Violin Goals for May 2016 - Flexible Bow Hand

A flexible bow hand

Last month I already worked to improve the wrist movement of my bow hand. Seemed I did it a bit wrong. I was been told that my right wrist was too stiff so I started moving my wrist up and down to play faster. It did help me to play faster but I couldn’t get a nice tone. See my post about the Pracht Etude 15 which I tried to do with the wrist movement. It didn’t work great. Now I realize that it’s not just moving the wrist up and down. Finger flexibility is also required and when moving down the wrist should also move to the right. When moving up, it should move also to the left to make it a fluid movement. I do realize a flexible bow hand cannot be achieved in a couple of weeks but I’m really starting to focus on it now and let’s hope there is at least an improvement by the end of the month. :-)

I really liked this exercise for bow arm technique that Mark O’Connor is demonstrating in this video.

In May I’ll be practicing:

  • Elementary Scales and Arpeggios: pages 2 – 10 which is a walk through all the major and minor scales in first position. I did those in April too, and I feel that I need to stick with this. I practice some scales from these pages every day, sometimes with long bow strokes, sometimes with martele, or staccato or vibrato or with a flexible bow hand movement. I combine the scale with other techniques so I can do more in the same amount of time.
  • Robert Pracht Etude 24 which combines staccato and dynamics. I started practicing this etude in April but didn’t actually have enough time to focus on it. I suddenly started to like martele and “forgot” to keep practicing staccato…
  • Weekly violin proficiency exercises by Heather Broadbent: number 11 which is about left hand pizzicato. This is completely new for me, so I’m very excited about this!
  • Fiddle Collection of 25 famous fiddle tunes. It’s been quite some time since I last played a fiddle song and I’m totally in the mood to learn two new fiddle songs: “Scollay’s Reel” and “Road to Lisdoonvarna”!
  • Concerto in B minor, 2nd movement, Oskar Rieding Opus 35. This concerto has 3 movements. I’ve already practiced and recorded the 1st movement (5 months progress video) and 3rd movement (6 months progress video). But I had skipped the 2nd movement because it was too hard to play it with good intonation. Also the slurred notes and the dynamics were way too difficult at the time. But I think now is a great moment to revisit this movement. I think it’s very beautiful and I will use it for my 1 year progress video on the 3rd of June!!

2 thoughts on “Flexible Bow Hand – my goal for May 2016

  1. I wish you good luck with your wrist practice~ I also really like the exercise the video showed, I might try that as well. (Actually I’m doing something like this sometimes already to force my arm to stop moving around… but I think I’ll do it more often again)

    I’m slightly envying you that you are practicing all scales now while I probably forgot the harder ones again…XD But that’s my own fault, I’ve been neglecting scales recently. I often do play the scale I need for the piece I’m going to play before I play so it’s not completely neglected. But I haven’t practiced the harder scales in quite some time. I also bought the same scale book you have a bit ago but haven’t really worked with it yet. I might look into it again soon but I have so many things to practice right now that it might be a while.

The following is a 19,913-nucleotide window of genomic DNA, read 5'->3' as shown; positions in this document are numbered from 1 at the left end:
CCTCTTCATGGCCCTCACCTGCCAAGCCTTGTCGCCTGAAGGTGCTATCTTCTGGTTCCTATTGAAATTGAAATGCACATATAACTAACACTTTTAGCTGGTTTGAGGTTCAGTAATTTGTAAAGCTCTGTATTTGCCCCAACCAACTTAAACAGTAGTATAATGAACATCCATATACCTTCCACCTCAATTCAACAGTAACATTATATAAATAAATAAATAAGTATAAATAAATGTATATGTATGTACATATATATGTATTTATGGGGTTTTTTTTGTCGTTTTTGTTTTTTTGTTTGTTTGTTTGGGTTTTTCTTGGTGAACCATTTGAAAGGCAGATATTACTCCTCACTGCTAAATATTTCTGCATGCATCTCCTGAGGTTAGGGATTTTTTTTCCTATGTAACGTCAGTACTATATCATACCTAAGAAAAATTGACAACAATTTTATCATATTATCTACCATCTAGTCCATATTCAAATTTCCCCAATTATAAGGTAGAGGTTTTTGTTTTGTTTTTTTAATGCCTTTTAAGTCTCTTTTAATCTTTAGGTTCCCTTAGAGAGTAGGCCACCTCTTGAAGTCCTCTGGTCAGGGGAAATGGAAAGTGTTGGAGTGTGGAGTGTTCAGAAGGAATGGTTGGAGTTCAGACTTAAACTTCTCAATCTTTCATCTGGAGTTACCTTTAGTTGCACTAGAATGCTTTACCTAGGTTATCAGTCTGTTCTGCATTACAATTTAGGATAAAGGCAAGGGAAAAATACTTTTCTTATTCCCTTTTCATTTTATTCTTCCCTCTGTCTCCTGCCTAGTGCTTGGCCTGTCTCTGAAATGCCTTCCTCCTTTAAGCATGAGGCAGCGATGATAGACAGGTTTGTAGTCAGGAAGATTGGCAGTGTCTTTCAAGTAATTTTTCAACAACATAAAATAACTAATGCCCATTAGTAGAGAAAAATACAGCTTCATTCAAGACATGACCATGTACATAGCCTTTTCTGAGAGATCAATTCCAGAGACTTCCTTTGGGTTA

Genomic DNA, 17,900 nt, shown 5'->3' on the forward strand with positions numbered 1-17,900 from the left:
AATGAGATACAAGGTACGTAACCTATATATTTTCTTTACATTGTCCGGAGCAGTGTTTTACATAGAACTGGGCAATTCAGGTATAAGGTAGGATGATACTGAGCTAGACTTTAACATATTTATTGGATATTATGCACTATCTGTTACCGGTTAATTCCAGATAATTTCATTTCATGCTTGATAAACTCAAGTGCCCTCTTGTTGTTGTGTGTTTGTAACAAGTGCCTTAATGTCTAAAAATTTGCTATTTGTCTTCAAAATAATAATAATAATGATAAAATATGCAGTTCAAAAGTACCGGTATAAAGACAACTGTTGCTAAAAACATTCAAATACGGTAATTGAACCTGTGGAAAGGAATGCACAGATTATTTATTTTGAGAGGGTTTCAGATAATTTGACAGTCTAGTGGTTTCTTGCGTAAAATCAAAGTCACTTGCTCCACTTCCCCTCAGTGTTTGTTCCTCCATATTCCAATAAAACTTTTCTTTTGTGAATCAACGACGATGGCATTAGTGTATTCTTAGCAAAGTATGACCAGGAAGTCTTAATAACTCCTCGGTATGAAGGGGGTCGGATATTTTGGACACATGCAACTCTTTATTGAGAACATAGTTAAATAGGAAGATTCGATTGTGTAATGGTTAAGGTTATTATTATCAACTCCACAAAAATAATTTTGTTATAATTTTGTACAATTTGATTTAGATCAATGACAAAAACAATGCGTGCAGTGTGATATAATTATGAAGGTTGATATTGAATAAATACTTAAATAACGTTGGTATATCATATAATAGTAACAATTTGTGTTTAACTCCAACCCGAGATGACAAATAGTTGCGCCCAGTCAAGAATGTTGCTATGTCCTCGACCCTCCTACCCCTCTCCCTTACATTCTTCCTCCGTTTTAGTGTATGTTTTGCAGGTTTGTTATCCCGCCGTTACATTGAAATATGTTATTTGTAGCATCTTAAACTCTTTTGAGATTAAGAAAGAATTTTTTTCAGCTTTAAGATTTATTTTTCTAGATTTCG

Oh good luck with the left hand pizzicato, I haven’t tried anything like that yet as well!

    And nice that you are learning the full concerto by rieding now :D I have only practiced movement 1 and 3 as well. Haven’t tried the 2nd yet because I don’t know if I really like it that much. So I can’t say anything about the difficulty.

    1. Thank you ChibiEdo! I’m really focusing on the wrist movement now and it’s getting a bit better. At least I don’t drop my bow anymore after four or five wrist movements. Not that I ever really dropped it but almost. My pinky finger always looses it’s grip if I start moving my wrist and fingers. But it’s slowly getting better. Yesterday I noticed my pinky was stronger and stayed on top of the bow!! :-) But indeed as you say it will take quite some time to get it right. And even then, to actually use it in a piece… well we’ll see about that.

      Oh that’s great that you bought the scale book too! I really like that book. I’m now doing a page every day. So every day I practice different scales. The scales with flats are OK, but the scales with many sharps are a bit hard. Because your fingers have to move around differently than usually with half position etc. But very interesting. Next month I’ll start doing the arpeggios from this scale book. Really looking forward to that, since they sound so beautiful!!

      Hehe yes I started with left hand pizzicato. Just 2 minutes a day or so. But it’s sooooo difficult. but it’s a nice thing to practice. I don’t spend much time on it, but I guess it can’t do any harm. 2 minutes a day and maybe in 6 months or so I can do a nice left hand pizzicato. Besides, it’s almost impossible to practice it more than 2 minutes at first because it really makes my fingers hurt. :-(

      I do love the 2nd movement of Oskar Rieding. It’s very different from the other movements and pretty slow. But I really like the melody and it’s a perfect piece to further practice my vibrato. Also it’s not very long so I’m going to try and memorize it! Since you’ve been talking about trying to memorize the Suzuki pieces I got motivated to memorize my piece as well!!
      I find this movement a bit harder than the other movements because it has lots of accidentals and also low 2nd finger followed by 4th finger. So this movement is especially a challenge for me to have good intonation.

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